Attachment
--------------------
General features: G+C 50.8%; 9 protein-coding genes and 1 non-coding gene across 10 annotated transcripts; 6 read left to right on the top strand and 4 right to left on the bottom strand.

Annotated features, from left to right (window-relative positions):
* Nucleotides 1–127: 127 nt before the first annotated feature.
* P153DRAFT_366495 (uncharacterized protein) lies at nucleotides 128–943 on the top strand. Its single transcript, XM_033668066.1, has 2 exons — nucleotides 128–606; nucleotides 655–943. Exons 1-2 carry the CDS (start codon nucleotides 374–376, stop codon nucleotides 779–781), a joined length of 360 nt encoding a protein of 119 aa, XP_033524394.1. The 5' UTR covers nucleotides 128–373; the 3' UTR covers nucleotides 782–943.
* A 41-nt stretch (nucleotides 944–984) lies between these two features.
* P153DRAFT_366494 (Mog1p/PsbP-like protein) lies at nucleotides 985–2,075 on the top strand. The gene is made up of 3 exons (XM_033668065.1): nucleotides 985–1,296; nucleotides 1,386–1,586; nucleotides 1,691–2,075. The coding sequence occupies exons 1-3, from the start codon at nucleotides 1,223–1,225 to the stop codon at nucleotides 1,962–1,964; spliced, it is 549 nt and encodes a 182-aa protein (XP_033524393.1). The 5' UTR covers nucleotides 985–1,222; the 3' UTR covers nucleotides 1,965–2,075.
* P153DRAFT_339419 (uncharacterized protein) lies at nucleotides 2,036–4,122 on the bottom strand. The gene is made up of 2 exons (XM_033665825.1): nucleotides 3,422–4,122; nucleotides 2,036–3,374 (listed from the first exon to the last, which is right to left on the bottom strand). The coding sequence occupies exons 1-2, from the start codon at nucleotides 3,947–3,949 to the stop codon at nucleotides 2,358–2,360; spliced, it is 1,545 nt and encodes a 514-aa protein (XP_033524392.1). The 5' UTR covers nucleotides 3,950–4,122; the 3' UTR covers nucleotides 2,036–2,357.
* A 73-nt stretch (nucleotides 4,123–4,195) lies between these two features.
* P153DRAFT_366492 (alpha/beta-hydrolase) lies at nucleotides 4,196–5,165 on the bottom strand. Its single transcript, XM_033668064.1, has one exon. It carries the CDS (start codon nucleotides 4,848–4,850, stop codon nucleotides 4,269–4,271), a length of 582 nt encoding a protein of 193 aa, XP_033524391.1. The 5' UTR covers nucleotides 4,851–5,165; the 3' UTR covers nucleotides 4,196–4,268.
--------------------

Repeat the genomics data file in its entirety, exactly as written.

General features: G+C 50.8%; 9 protein-coding genes and 1 non-coding gene across 10 annotated transcripts; 6 read left to right on the top strand and 4 right to left on the bottom strand.

Annotated features, from left to right (window-relative positions):
* Nucleotides 1–127: 127 nt before the first annotated feature.
* P153DRAFT_366495 (uncharacterized protein) lies at nucleotides 128–943 on the top strand. Its single transcript, XM_033668066.1, has 2 exons — nucleotides 128–606; nucleotides 655–943. Exons 1-2 carry the CDS (start codon nucleotides 374–376, stop codon nucleotides 779–781), a joined length of 360 nt encoding a protein of 119 aa, XP_033524394.1. The 5' UTR covers nucleotides 128–373; the 3' UTR covers nucleotides 782–943.
* A 41-nt stretch (nucleotides 944–984) lies between these two features.
* P153DRAFT_366494 (Mog1p/PsbP-like protein) lies at nucleotides 985–2,075 on the top strand. The gene is made up of 3 exons (XM_033668065.1): nucleotides 985–1,296; nucleotides 1,386–1,586; nucleotides 1,691–2,075. The coding sequence occupies exons 1-3, from the start codon at nucleotides 1,223–1,225 to the stop codon at nucleotides 1,962–1,964; spliced, it is 549 nt and encodes a 182-aa protein (XP_033524393.1). The 5' UTR covers nucleotides 985–1,222; the 3' UTR covers nucleotides 1,965–2,075.
* P153DRAFT_339419 (uncharacterized protein) lies at nucleotides 2,036–4,122 on the bottom strand. The gene is made up of 2 exons (XM_033665825.1): nucleotides 3,422–4,122; nucleotides 2,036–3,374 (listed from the first exon to the last, which is right to left on the bottom strand). The coding sequence occupies exons 1-2, from the start codon at nucleotides 3,947–3,949 to the stop codon at nucleotides 2,358–2,360; spliced, it is 1,545 nt and encodes a 514-aa protein (XP_033524392.1). The 5' UTR covers nucleotides 3,950–4,122; the 3' UTR covers nucleotides 2,036–2,357.
* A 73-nt stretch (nucleotides 4,123–4,195) lies between these two features.
* P153DRAFT_366492 (alpha/beta-hydrolase) lies at nucleotides 4,196–5,165 on the bottom strand. Its single transcript, XM_033668064.1, has one exon. It carries the CDS (start codon nucleotides 4,848–4,850, stop codon nucleotides 4,269–4,271), a length of 582 nt encoding a protein of 193 aa, XP_033524391.1. The 5' UTR covers nucleotides 4,851–5,165; the 3' UTR covers nucleotides 4,196–4,268.